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Title: Biochemical characterisation of pimelate biosynthetic genes of Mycobacterium tuberculosis
Author: Gugu, Musa Filibus
ISNI:       0000 0004 7962 7008
Awarding Body: Durham University
Current Institution: Durham University
Date of Award: 2019
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Emergence of drug resistant tuberculosis (TB) and comorbidity with HIV, especially in the sub-Saharan Africa and Asia, has exacerbated the problem of TB, with an estimated 1.6 million people dying of the disease worldwide in 2017 alone. This programme of work approached the problem of TB by utilising a two-pronged approach to novel drug identification. The first approach investigated enzymes involved in pimelate biosynthesis in Mycobacterium tuberculosis (Mtb). Pimelate, the precursor of biotin synthesis in bacteria, is an essential micronutrient needed for the survival of the organism. This biochemical study identified four enzymes, Rv0089, Rv1882c, Rv3177 and Rv2715 as possible proteins involved in this pathway. Due to ongoing issues with toxicity in various expression hosts, only Rv0089 was purified and biochemical studies performed. These studies confirmed the enzyme to be a methyl transferase capable of converting S-adenosyl-methionine (SAM) into S-adenosyl-L-homocysteine (SAH) with a preference for malonyl-CoA. The second approach analysed isoxyl and SQ109 hybrid anti-tubercular agents. A series of hybrids were synthesized to develop a potential new lead compound with multiple modes of action and decreased propensity to develop resistance. A lead compound with an MIC of 0.120 µg/mL against Mtb was successfully synthesised showing markedly higher activities than the parental drugs (SQ109 MIC = 0.48 µg/mL and isoxyl MIC = 0.24 µg/mL). Additionally, this compound was equally potent against rifampicin and isoniazid singularly resistant Mtb. This work has therefore provided a basis by which new anti-tubercular drugs can be developed.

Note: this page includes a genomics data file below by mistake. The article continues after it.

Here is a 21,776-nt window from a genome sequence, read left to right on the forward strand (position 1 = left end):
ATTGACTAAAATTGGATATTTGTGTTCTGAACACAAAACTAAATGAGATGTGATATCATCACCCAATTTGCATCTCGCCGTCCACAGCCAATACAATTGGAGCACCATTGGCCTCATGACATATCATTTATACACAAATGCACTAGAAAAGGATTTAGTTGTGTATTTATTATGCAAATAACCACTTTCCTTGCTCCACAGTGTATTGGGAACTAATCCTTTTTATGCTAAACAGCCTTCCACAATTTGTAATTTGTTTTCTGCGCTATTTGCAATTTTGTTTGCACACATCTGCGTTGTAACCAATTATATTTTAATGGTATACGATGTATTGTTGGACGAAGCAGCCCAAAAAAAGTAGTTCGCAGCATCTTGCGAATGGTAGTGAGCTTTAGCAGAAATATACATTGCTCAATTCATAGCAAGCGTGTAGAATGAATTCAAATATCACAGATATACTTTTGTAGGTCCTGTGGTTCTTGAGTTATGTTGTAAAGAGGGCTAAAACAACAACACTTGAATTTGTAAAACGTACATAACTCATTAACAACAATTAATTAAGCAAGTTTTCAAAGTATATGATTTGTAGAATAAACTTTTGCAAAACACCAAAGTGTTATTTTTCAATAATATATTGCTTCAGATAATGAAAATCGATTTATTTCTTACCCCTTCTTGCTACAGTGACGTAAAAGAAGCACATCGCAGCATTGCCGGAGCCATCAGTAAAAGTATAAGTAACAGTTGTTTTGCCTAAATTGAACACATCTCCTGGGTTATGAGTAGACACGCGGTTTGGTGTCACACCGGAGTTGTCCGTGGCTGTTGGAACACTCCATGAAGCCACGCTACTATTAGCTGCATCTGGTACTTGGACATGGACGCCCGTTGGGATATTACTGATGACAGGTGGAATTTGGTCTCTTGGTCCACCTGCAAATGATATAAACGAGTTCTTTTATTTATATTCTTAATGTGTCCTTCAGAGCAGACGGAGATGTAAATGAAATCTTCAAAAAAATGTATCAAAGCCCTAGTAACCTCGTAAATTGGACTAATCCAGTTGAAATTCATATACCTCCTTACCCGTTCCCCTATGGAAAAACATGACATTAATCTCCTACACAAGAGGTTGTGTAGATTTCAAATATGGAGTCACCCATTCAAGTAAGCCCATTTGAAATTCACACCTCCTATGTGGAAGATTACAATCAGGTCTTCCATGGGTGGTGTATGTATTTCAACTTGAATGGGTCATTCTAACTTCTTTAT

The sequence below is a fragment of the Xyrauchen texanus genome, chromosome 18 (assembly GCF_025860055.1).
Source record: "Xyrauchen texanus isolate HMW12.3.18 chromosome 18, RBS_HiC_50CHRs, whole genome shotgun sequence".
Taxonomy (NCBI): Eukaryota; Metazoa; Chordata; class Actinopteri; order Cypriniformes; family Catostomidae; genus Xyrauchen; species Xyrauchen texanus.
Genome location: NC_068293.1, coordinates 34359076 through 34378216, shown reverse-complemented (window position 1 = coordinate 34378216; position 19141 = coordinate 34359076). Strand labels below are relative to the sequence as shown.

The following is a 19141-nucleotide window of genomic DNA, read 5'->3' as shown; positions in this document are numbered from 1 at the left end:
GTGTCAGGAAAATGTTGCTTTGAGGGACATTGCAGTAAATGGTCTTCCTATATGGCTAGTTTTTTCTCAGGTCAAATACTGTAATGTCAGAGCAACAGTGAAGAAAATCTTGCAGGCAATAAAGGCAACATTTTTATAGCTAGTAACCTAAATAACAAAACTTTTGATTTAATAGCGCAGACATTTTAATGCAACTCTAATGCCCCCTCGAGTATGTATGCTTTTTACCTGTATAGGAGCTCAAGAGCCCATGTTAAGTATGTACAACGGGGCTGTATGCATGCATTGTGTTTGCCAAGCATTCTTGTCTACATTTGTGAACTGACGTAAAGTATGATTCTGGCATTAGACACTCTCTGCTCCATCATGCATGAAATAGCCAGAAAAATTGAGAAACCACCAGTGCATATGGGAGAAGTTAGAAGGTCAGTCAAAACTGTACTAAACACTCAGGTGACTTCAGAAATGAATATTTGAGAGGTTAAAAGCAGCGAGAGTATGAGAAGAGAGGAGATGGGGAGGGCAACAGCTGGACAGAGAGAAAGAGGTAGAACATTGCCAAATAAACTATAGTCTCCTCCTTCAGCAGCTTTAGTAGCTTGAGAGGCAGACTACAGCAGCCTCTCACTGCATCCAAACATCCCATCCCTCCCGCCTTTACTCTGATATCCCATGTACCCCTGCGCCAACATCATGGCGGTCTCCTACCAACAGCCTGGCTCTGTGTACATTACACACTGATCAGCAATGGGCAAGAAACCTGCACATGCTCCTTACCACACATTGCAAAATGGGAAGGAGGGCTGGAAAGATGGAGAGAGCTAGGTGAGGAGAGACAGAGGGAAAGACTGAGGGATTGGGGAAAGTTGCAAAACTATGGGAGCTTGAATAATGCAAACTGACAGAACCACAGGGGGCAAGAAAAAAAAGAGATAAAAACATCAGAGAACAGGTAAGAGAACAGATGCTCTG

Supervisor: Not available Sponsor: Not available
Qualification Name: Thesis (Ph.D.) Qualification Level: Doctoral
EThOS ID:  DOI: Not available